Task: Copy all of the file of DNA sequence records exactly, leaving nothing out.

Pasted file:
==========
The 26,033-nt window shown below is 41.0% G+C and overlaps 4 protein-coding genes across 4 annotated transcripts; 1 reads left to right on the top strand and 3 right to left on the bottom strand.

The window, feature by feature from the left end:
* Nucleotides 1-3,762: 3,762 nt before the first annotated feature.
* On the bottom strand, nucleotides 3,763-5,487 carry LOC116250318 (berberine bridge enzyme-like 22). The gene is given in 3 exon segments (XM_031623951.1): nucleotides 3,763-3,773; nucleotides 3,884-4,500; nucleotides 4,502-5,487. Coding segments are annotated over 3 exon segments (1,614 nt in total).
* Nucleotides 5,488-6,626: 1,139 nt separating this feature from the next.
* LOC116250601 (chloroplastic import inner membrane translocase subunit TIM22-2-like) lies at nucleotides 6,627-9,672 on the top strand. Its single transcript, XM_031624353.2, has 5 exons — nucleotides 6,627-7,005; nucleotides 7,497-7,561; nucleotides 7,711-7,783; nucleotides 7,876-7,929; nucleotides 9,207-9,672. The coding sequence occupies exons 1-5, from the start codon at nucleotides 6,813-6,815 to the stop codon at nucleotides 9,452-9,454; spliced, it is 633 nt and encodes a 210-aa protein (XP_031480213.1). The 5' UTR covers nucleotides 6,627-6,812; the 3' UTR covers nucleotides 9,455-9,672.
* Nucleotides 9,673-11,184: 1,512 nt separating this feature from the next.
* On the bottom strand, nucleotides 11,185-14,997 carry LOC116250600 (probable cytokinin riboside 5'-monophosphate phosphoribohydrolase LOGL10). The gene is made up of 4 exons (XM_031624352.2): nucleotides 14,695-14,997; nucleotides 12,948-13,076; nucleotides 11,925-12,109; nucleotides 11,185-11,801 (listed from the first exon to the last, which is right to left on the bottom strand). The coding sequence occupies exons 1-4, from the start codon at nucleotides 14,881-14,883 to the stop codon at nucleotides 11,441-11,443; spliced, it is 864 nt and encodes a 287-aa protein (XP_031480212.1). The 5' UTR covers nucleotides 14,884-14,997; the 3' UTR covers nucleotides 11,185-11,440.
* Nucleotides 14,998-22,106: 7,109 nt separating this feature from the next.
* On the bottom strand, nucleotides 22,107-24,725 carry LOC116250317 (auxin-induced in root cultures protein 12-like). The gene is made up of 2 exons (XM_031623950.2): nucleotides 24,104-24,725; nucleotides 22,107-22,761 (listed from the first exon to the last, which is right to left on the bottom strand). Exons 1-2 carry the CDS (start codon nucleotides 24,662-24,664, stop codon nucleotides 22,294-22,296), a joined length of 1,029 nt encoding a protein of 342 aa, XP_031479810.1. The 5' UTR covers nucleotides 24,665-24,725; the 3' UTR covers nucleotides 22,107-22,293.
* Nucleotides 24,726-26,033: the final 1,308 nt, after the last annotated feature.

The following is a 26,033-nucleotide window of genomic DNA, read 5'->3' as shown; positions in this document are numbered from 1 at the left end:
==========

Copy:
The 26,033-nt window shown below is 41.0% G+C and overlaps 4 protein-coding genes across 4 annotated transcripts; 1 reads left to right on the top strand and 3 right to left on the bottom strand.

The window, feature by feature from the left end:
* Nucleotides 1-3,762: 3,762 nt before the first annotated feature.
* On the bottom strand, nucleotides 3,763-5,487 carry LOC116250318 (berberine bridge enzyme-like 22). The gene is given in 3 exon segments (XM_031623951.1): nucleotides 3,763-3,773; nucleotides 3,884-4,500; nucleotides 4,502-5,487. Coding segments are annotated over 3 exon segments (1,614 nt in total).
* Nucleotides 5,488-6,626: 1,139 nt separating this feature from the next.
* LOC116250601 (chloroplastic import inner membrane translocase subunit TIM22-2-like) lies at nucleotides 6,627-9,672 on the top strand. Its single transcript, XM_031624353.2, has 5 exons — nucleotides 6,627-7,005; nucleotides 7,497-7,561; nucleotides 7,711-7,783; nucleotides 7,876-7,929; nucleotides 9,207-9,672. The coding sequence occupies exons 1-5, from the start codon at nucleotides 6,813-6,815 to the stop codon at nucleotides 9,452-9,454; spliced, it is 633 nt and encodes a 210-aa protein (XP_031480213.1). The 5' UTR covers nucleotides 6,627-6,812; the 3' UTR covers nucleotides 9,455-9,672.
* Nucleotides 9,673-11,184: 1,512 nt separating this feature from the next.
* On the bottom strand, nucleotides 11,185-14,997 carry LOC116250600 (probable cytokinin riboside 5'-monophosphate phosphoribohydrolase LOGL10). The gene is made up of 4 exons (XM_031624352.2): nucleotides 14,695-14,997; nucleotides 12,948-13,076; nucleotides 11,925-12,109; nucleotides 11,185-11,801 (listed from the first exon to the last, which is right to left on the bottom strand). The coding sequence occupies exons 1-4, from the start codon at nucleotides 14,881-14,883 to the stop codon at nucleotides 11,441-11,443; spliced, it is 864 nt and encodes a 287-aa protein (XP_031480212.1). The 5' UTR covers nucleotides 14,884-14,997; the 3' UTR covers nucleotides 11,185-11,440.
* Nucleotides 14,998-22,106: 7,109 nt separating this feature from the next.
* On the bottom strand, nucleotides 22,107-24,725 carry LOC116250317 (auxin-induced in root cultures protein 12-like). The gene is made up of 2 exons (XM_031623950.2): nucleotides 24,104-24,725; nucleotides 22,107-22,761 (listed from the first exon to the last, which is right to left on the bottom strand). Exons 1-2 carry the CDS (start codon nucleotides 24,662-24,664, stop codon nucleotides 22,294-22,296), a joined length of 1,029 nt encoding a protein of 342 aa, XP_031479810.1. The 5' UTR covers nucleotides 24,665-24,725; the 3' UTR covers nucleotides 22,107-22,293.
* Nucleotides 24,726-26,033: the final 1,308 nt, after the last annotated feature.

The following is a 26,033-nucleotide window of genomic DNA, read 5'->3' as shown; positions in this document are numbered from 1 at the left end: